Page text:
As most students know, the campus computer rooms are extremely popular places for doing Web research, checking email, or writing and printing papers. In fact, some computer rooms (like the MU Station) are so popular, there always seems to be lines waiting to use them. So we talked to the Computer Room Consultants (CRCs) to learn some tips for getting the most out of the computer rooms.
Find Out What is in Each Lab Ahead of Time
Take some time to visit the Computer Lab Management Web site (http://clm.ucdavis.edu/rooms/) and note the resources available at each computer room, especially specialized software that is available at the Media Labs (i.e., Photoshop, Dreamweaver, Flash, and iMovie). You never know when you might need them, and you might be surprised at what you can do with these programs.
Keep Track of Your Printing
Remember, you are allotted 200 free printed sheets per quarter (it's 5 cents a sheet after that) in the computer rooms, which is quite a bit. However, it can be really easy to lose track of how many sheets you've' printed. To stay on top of it, add the IET Computer Rooms channel to your MyUCDavis front page and look at ?Check # of sheets I've' printed? from time to time. Every printer in the computer rooms is set up for duplex (two-sided) printing, so use that option whenever possible. And don't worry if you have a print-heavy quarter; your print quota refreshes every new quarter. You can also print multiple pages on one sheet by uti lizing the page layout function (a Computer Room Consultant can help you with this).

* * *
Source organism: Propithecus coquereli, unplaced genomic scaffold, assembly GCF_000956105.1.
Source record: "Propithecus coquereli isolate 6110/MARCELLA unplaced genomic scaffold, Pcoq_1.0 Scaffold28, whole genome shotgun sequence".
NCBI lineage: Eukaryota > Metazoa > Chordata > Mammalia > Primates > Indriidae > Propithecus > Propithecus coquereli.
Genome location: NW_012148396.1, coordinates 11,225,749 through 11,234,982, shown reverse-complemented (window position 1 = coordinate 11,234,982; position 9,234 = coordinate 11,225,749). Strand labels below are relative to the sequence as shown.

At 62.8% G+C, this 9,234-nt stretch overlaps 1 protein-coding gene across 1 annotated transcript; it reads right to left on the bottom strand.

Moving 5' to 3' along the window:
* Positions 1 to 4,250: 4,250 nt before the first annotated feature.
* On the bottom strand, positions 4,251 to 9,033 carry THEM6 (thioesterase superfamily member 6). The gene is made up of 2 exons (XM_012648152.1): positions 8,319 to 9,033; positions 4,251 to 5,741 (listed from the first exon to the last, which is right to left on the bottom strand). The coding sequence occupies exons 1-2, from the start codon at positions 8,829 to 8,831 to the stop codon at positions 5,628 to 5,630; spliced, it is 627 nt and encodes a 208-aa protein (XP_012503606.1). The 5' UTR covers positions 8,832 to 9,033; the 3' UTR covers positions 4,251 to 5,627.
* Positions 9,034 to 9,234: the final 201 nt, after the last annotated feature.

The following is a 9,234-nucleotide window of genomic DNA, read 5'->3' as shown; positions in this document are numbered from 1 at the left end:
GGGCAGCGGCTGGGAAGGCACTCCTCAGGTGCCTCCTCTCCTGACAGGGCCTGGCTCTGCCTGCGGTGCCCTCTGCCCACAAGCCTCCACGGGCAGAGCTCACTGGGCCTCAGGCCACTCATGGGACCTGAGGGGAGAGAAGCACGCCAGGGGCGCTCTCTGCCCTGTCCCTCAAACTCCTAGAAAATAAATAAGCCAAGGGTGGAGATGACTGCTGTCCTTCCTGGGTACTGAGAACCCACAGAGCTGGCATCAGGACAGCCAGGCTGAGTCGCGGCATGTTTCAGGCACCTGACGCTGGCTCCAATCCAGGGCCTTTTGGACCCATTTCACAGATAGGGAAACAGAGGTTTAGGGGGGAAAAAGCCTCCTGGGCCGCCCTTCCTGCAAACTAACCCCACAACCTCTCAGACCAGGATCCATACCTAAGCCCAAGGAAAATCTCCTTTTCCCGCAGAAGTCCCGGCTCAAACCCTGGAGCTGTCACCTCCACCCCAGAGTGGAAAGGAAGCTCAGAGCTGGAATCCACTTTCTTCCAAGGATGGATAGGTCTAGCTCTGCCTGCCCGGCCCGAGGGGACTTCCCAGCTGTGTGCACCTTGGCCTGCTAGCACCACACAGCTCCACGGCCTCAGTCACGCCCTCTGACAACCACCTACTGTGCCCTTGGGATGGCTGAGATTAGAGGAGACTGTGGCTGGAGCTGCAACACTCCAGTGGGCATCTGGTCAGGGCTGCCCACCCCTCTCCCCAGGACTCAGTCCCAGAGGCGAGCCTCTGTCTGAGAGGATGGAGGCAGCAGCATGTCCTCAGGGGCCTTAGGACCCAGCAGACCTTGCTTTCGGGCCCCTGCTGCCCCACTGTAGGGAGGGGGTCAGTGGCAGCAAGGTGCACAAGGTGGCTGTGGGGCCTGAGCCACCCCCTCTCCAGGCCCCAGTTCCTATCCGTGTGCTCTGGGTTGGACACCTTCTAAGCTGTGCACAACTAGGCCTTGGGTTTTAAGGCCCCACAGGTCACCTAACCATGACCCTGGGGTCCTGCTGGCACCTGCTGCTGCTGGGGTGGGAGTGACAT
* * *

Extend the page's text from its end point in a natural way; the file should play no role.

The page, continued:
During the school year, many computer rooms are open late (some until midnight). If you want to really avoid the crowds, visit the labs in the evenings, as many students return home or study in Shields Library. Some computer rooms are also open on weekends. You can check the CLM Web site for exact schedules and hours, or pick up a Student Computing brochure (available at all of the computer rooms, IT Express and the MU Info Desk), which includes the hours and locations of all the computer rooms. If you want to stay late, UC Davis also provides free safety escorts between campus locations and nearby residential areas (you can reach them by phone: 530-752-1727).
Avoid the Crowds--Go to Hutchinson and Meyer
The least-used computer rooms are located in Meyer and Hutchinson. Yes, Hutchinson has computer rooms--three to be exact--located in the basement. These labs, just a short walk from the Quad, are the best kept secret on campus, and are a welcome respite from the packed computer rooms in the MU and Olson.
Use Your Web-enabled Cell Phone or PDA
Now you can actually check how many seats are available in the campus computer rooms through your cell phone or PDA if it is Wireless Accesss Protocol-compatible. In layman's terms, your device needs to be internet-capable to use this service. If you have a WAP-capable device, visit http://clm.ucdavis.edu/wap/. It's pretty cool--instant lab information at your finger tips.
Mac-PC Conversion: Avoid the Gobbletygook
This is a common problem. Microsoft Word documents from PCs are viewable and easy to edit in Mac programs, but the reverse doesn't work because PCs have difficulty converting Mac files. When you save a Word document in a Macintosh computer, make sure to add the ?.doc? at the end of the filename. This will remind the PC computer that the program is a word document and you won't have to deal with a file full of Matrix-style gobbletygook.
Utilize Other Computer Rooms
Keep in mind that many people know where the main labs are, but there are other places where you can access PC and Mac computers if you are affiliated with a certain campus major or program. The UC Davis Cross Cultural Center and LGBT Center both have limited numbers of computers that are rarely used. The computer labs (called Learning Resource Centers) in Segundo, Tercero, Regan and Cuarto are also available to the residents living there. Check with your department for any ?hidden? labs you can use.